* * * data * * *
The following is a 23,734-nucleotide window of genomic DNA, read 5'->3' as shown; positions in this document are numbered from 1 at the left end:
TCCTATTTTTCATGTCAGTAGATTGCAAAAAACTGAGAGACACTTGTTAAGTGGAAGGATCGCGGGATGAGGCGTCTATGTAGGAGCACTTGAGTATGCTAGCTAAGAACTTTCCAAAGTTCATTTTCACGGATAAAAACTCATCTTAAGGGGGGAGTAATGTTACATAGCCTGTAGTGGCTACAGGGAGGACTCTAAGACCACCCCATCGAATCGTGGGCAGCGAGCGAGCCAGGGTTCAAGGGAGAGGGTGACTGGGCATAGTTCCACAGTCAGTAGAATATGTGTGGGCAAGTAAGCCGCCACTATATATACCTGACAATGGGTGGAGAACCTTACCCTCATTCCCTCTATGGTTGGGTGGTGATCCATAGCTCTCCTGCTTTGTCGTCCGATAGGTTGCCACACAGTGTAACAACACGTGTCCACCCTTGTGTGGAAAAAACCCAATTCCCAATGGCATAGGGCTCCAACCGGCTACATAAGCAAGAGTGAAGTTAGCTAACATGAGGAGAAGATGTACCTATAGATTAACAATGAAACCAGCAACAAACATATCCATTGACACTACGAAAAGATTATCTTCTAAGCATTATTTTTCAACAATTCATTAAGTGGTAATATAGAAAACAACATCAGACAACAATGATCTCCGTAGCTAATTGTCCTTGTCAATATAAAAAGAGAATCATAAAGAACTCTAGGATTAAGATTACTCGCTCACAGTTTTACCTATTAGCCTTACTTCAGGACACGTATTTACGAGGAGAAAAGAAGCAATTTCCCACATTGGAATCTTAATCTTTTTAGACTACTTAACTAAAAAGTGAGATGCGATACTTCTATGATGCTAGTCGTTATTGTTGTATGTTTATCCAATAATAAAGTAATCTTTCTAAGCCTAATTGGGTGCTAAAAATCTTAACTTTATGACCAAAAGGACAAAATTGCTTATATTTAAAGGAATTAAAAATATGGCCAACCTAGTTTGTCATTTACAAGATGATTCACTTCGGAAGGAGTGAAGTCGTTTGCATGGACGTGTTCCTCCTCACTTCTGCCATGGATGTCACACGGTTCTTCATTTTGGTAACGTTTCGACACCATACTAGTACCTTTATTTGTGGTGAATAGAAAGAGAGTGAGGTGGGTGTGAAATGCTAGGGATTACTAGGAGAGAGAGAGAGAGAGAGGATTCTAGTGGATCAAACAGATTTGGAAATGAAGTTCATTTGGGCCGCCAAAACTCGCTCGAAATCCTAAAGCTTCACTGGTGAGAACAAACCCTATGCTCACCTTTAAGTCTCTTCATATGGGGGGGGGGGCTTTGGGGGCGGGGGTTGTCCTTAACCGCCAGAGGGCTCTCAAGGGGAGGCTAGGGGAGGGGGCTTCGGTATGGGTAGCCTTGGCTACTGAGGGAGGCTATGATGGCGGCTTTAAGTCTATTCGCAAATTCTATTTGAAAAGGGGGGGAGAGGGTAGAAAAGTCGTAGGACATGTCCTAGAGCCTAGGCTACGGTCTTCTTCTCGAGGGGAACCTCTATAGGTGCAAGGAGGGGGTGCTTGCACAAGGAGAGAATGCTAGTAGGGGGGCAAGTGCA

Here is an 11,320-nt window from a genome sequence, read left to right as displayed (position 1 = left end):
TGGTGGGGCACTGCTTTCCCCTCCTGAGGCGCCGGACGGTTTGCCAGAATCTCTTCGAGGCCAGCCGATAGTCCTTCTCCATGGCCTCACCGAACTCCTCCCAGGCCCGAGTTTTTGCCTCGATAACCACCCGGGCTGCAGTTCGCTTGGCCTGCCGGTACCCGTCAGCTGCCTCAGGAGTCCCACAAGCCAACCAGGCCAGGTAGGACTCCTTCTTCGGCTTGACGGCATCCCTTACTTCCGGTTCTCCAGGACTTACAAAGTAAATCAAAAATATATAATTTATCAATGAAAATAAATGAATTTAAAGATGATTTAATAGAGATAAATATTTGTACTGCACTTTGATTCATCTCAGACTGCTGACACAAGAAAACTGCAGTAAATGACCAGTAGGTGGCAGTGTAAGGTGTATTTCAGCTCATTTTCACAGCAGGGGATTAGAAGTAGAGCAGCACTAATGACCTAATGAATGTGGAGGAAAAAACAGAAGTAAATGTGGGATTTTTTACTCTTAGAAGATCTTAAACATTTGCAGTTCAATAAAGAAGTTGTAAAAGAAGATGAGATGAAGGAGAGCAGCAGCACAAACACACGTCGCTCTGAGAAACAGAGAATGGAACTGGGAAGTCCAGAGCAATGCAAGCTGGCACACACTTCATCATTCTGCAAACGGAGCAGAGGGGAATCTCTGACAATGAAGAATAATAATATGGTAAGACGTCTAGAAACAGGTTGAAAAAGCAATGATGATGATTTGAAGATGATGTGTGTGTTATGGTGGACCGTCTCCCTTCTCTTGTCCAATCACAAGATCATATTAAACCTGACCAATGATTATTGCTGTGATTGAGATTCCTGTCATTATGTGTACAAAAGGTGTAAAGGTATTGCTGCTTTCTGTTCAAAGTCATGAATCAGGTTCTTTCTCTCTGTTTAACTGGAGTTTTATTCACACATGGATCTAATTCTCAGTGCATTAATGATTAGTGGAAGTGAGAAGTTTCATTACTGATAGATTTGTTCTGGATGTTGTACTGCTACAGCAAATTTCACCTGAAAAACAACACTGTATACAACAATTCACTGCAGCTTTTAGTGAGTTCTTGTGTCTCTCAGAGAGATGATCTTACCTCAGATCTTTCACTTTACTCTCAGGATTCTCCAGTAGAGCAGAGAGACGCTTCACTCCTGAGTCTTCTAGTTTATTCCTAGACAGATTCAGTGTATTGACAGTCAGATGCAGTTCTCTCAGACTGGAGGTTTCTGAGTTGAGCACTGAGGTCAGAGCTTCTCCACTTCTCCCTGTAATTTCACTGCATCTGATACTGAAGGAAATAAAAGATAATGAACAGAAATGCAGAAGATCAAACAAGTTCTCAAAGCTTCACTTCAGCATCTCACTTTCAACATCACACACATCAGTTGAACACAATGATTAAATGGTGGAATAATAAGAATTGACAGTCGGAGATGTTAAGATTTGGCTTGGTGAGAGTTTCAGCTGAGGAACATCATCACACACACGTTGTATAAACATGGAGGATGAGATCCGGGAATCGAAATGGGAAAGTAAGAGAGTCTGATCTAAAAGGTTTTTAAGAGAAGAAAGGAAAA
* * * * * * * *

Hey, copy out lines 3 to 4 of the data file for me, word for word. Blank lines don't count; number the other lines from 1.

Here is an 11,320-nt window from a genome sequence, read left to right as displayed (position 1 = left end):
TGGTGGGGCACTGCTTTCCCCTCCTGAGGCGCCGGACGGTTTGCCAGAATCTCTTCGAGGCCAGCCGATAGTCCTTCTCCATGGCCTCACCGAACTCCTCCCAGGCCCGAGTTTTTGCCTCGATAACCACCCGGGCTGCAGTTCGCTTGGCCTGCCGGTACCCGTCAGCTGCCTCAGGAGTCCCACAAGCCAACCAGGCCAGGTAGGACTCCTTCTTCGGCTTGACGGCATCCCTTACTTCCGGTTCTCCAGGACTTACAAAGTAAATCAAAAATATATAATTTATCAATGAAAATAAATGAATTTAAAGATGATTTAATAGAGATAAATATTTGTACTGCACTTTGATTCATCTCAGACTGCTGACACAAGAAAACTGCAGTAAATGACCAGTAGGTGGCAGTGTAAGGTGTATTTCAGCTCATTTTCACAGCAGGGGATTAGAAGTAGAGCAGCACTAATGACCTAATGAATGTGGAGGAAAAAACAGAAGTAAATGTGGGATTTTTTACTCTTAGAAGATCTTAAACATTTGCAGTTCAATAAAGAAGTTGTAAAAGAAGATGAGATGAAGGAGAGCAGCAGCACAAACACACGTCGCTCTGAGAAACAGAGAATGGAACTGGGAAGTCCAGAGCAATGCAAGCTGGCACACACTTCATCATTCTGCAAACGGAGCAGAGGGGAATCTCTGACAATGAAGAATAATAATATGGTAAGACGTCTAGAAACAGGTTGAAAAAGCAATGATGATGATTTGAAGATGATGTGTGTGTTATGGTGGACCGTCTCCCTTCTCTTGTCCAATCACAAGATCATATTAAACCTGACCAATGATTATTGCTGTGATTGAGATTCCTGTCATTATGTGTACAAAAGGTGTAAAGGTATTGCTGCTTTCTGTTCAAAGTCATGAATCAGGTTCTTTCTCTCTGTTTAACTGGAGTTTTATTCACACATGGATCTAATTCTCAGTGCATTAATGATTAGTGGAAGTGAGAAGTTTCATTACTGATAGATTTGTTCTGGATGTTGTACTGCTACAGCAAATTTCACCTGAAAAACAACACTGTATACAACAATTCACTGCAGCTTTTAGTGAGTTCTTGTGTCTCTCAGAGAGATGATCTTACCTCAGATCTTTCACTTTACTCTCAGGATTCTCCAGTAGAGCAGAGAGACGCTTCACTCCTGAGTCTTCTAGTTTATTCCTAGACAGATTCAGTGTATTGACAGTCAGATGCAGTTCTCTCAGACTGGAGGTTTCTGAGTTGAGCACTGAGGTCAGAGCTTCTCCACTTCTCCCTGTAATTTCACTGCATCTGATACTGAAGGAAATAAAAGATAATGAACAGAAATGCAGAAGATCAAACAAGTTCTCAAAGCTTCACTTCAGCATCTCACTTTCAACATCACACACATCAGTTGAACACAATGATTAAATGGTGGAATAATAAGAATTGACAGTCGGAGATGTTAAGATTTGGCTTGGTGAGAGTTTCAGCTGAGGAACATCATCACACACACGTTGTATAAACATGGAGGATGAGATCCGGGAATCGAAATGGGAAAGTAAGAGAGTCTGATCTAAAAGGTTTTTAAGAGAAGAAAGGAAAA